### D_Coder_03's blog

By D_Coder_03, history, 16 months ago, Defining substring For a string P with characters P1, P2 ,…, Pq, let us denote by P[i, j] the substring Pi, Pi+1 ,…, Pj.

Defining longest common prefix LCP(S1, S2 ,…, SK), is defined as largest possible integer j such that S1[1, j] = S2[1, j] = … = SK[1, j].

You are given an array of N strings, A1, A2 ,…, AN and an integer K. Count how many indices (i, j) exist such that 1 ≤ i ≤ j ≤ N and LCP(Ai, Ai+1 ,…, Aj) ≥ K. Print required answer modulo 109+7.

Note that K does not exceed the length of any of the N strings. K <= min(len(A_i)) for all i

For example,

A = ["ab", "ac", "bc"] and K=1.

LCP(A[1, 1]) = LCP(A[2, 2]) = LCP(A[3, 3]) = 2 LCP(A[1, 2]) = LCP("ab", "ac") = 1 LCP(A[1, 3]) = LCP("ab", "ac", "bc") = 0 LCP(A[2, 3]) = LCP("ac", "bc") = 0  Comments (6)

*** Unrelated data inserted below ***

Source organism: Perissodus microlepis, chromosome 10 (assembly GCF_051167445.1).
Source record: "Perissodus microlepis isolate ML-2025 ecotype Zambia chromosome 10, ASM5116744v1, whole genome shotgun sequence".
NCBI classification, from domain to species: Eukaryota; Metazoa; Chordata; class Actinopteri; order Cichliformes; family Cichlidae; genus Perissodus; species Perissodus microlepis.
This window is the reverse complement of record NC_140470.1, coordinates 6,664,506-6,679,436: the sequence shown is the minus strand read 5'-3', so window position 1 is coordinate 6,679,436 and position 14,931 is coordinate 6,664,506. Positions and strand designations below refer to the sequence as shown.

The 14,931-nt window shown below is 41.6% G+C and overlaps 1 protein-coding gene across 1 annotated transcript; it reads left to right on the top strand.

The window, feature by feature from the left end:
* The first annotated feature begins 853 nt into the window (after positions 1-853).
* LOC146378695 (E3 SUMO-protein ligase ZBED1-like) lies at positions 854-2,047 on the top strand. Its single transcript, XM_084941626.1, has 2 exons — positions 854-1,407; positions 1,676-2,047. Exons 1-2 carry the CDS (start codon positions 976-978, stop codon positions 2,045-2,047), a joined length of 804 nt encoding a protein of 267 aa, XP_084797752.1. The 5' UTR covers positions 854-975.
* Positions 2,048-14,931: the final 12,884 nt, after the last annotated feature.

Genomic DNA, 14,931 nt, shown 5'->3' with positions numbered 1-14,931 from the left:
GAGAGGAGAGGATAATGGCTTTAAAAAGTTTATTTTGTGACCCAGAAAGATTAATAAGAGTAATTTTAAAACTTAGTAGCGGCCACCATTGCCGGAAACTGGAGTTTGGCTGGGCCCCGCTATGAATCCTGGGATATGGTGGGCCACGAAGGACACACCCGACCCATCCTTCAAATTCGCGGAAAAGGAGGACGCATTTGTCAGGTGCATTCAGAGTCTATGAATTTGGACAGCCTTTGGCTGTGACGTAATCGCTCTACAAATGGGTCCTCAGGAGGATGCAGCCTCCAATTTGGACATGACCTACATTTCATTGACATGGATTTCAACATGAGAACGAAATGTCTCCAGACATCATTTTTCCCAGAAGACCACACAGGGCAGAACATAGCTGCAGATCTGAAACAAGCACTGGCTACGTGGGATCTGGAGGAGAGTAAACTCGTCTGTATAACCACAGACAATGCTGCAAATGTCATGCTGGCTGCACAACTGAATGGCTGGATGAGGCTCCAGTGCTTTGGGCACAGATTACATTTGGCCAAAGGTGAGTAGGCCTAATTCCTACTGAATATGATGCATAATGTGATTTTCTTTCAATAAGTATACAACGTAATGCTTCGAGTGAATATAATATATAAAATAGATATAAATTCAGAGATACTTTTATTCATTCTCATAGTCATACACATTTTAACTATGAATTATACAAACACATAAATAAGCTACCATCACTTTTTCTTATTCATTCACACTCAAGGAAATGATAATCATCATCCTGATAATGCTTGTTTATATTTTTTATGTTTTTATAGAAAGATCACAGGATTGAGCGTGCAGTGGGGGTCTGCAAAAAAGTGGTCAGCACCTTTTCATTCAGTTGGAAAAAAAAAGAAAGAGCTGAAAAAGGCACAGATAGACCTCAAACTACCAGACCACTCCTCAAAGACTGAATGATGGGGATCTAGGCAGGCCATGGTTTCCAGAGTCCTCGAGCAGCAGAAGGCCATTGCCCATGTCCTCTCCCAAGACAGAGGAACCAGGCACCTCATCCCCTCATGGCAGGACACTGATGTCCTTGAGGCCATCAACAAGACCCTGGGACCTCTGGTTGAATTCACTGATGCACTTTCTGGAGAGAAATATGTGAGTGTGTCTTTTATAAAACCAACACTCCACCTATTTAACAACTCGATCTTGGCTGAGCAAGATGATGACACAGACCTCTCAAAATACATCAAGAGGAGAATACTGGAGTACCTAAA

» 16 months ago, # | ← Rev. 3 →   You can just compare the first $k$ characters of every adjacent pair of strings. So you can just remove the rest of the characters. Now let's say you got $A_i = A_{i+1} ... = A_j$, you can add $\binom{j-i+1}{2}$ to the total answer. Since each string is being compared twice at most, the time complexity is $O(\sum |A|)$. Edit : Set answer to $n$ initially.
•  » » » Let's take an example, $A = "ab", "ac", "bc"$, K=1. Let's keep only the first $k$ characters of all strings in $A$. So $A = "a", "a", "c"$. Now the consecutive ranges of equal elements are $(1,2), (3,3)$. So the answer is $n + \binom{2 - 1 + 1}{2} + \binom{3- 3 + 1}{2}$. That is because in a range of length of $l$, there are $\binom{l}{2}$ subarrays of length $>1$. We add $n$ for single length subarrays.